Dyal Capital sells billions of PP debt to distribute to investors
Dyal Capital, the US private equity firm that specialises in buying minority equity stakes in private equity and hedge fund managers, has employed a financing method — private placements securitized on fund cashflows — rarely seen before in its industry, writes Silas Brown.
Two of Dyal’s funds, last year and this week, have raised more than $2bn of debt in the US private placement market by securitizing cashflows from the funds. The money raised is distributed to each fund’s investors.
The deals have the effect of paying Dyal’s investor clients about one year’s expected return some 10 years early, at a small financing cost. They could then use this to invest in other high-returning investments.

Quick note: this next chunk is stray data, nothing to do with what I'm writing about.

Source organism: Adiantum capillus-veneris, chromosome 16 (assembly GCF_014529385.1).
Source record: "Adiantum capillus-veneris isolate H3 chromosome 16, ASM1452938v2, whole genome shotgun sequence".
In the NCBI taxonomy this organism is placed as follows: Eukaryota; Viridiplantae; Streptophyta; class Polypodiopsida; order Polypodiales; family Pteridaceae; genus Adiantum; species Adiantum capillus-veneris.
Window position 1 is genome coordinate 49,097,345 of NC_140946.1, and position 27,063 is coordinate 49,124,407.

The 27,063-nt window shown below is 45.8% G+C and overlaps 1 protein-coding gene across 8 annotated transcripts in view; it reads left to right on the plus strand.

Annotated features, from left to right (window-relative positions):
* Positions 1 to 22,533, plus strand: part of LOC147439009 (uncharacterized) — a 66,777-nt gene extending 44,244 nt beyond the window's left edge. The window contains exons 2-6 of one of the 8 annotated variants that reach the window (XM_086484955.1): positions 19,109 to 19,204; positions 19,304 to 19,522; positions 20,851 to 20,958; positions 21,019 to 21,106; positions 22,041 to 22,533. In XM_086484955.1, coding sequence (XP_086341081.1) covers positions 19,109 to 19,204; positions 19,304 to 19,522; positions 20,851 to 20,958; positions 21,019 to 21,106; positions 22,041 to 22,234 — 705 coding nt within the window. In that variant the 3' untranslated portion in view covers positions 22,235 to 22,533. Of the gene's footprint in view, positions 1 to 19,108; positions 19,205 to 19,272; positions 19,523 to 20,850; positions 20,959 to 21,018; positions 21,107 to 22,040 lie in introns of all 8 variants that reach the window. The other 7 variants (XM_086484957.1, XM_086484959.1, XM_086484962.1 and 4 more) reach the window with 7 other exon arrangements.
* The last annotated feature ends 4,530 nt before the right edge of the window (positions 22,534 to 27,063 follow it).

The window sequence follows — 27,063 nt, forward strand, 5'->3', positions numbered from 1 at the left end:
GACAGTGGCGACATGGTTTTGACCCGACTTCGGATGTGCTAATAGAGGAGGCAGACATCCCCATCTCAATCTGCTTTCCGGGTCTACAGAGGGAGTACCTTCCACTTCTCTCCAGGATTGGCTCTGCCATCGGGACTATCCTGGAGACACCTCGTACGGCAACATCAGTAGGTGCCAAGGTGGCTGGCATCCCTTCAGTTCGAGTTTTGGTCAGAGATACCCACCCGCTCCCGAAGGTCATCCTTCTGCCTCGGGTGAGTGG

Market sources have said other private equity firms and fund managers could replicate this model.
Publicly listed private equity firms like Apollo, KKR and Carlyle have issued bonds for similar purposes, but privately owned firms have found this difficult, according to market sources. Goldman Sachs is understood to have created the structure, and a couple of other fund managers have used it.
“Given where rates are, and the robustness of the investment grade market, Dyal saw an opportunity to get cashflow to their investors at a very low cost,” said a market source. “The public firms have bonds, but the private firms’ methods are few and far between: and that’s a real inefficiency in the market.”
Dyal Capital has raised two sets of US private placements in the past year, both via Goldman Sachs. In June, it issued a $1bn 10 year note tied to its fund Dyal Capital Partners 3. That deal was rated A- by Kroll.
This week it closed a $1.25bn 10 year deal for its Dyal Capital Partners 4 fund, rated A by Kroll. Both deals will amortise by 5% at years eight and nine, with the remaining 90% due at maturity.
The notes were issued via special purpose vehicles, which securitize the cashflows each fund receives from its stakes in other asset managers.